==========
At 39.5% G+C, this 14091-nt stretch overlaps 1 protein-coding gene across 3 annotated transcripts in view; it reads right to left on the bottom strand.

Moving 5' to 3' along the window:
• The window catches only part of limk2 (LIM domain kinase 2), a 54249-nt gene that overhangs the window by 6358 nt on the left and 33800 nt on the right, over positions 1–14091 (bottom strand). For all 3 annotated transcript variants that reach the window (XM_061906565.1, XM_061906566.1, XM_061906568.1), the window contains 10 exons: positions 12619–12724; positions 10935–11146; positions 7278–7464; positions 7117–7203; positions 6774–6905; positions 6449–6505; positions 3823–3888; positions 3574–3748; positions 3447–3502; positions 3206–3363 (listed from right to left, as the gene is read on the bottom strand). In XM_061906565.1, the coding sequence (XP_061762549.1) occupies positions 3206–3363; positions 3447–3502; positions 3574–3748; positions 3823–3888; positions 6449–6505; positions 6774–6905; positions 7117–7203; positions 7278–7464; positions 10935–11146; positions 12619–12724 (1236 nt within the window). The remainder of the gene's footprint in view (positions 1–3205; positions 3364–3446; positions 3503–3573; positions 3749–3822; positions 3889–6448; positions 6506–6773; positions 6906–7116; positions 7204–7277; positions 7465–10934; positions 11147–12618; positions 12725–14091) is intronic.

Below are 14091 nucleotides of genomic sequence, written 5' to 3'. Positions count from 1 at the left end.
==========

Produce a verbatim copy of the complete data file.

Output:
At 39.5% G+C, this 14091-nt stretch overlaps 1 protein-coding gene across 3 annotated transcripts in view; it reads right to left on the bottom strand.

Moving 5' to 3' along the window:
• The window catches only part of limk2 (LIM domain kinase 2), a 54249-nt gene that overhangs the window by 6358 nt on the left and 33800 nt on the right, over positions 1–14091 (bottom strand). For all 3 annotated transcript variants that reach the window (XM_061906565.1, XM_061906566.1, XM_061906568.1), the window contains 10 exons: positions 12619–12724; positions 10935–11146; positions 7278–7464; positions 7117–7203; positions 6774–6905; positions 6449–6505; positions 3823–3888; positions 3574–3748; positions 3447–3502; positions 3206–3363 (listed from right to left, as the gene is read on the bottom strand). In XM_061906565.1, the coding sequence (XP_061762549.1) occupies positions 3206–3363; positions 3447–3502; positions 3574–3748; positions 3823–3888; positions 6449–6505; positions 6774–6905; positions 7117–7203; positions 7278–7464; positions 10935–11146; positions 12619–12724 (1236 nt within the window). The remainder of the gene's footprint in view (positions 1–3205; positions 3364–3446; positions 3503–3573; positions 3749–3822; positions 3889–6448; positions 6506–6773; positions 6906–7116; positions 7204–7277; positions 7465–10934; positions 11147–12618; positions 12725–14091) is intronic.

Below are 14091 nucleotides of genomic sequence, written 5' to 3'. Positions count from 1 at the left end.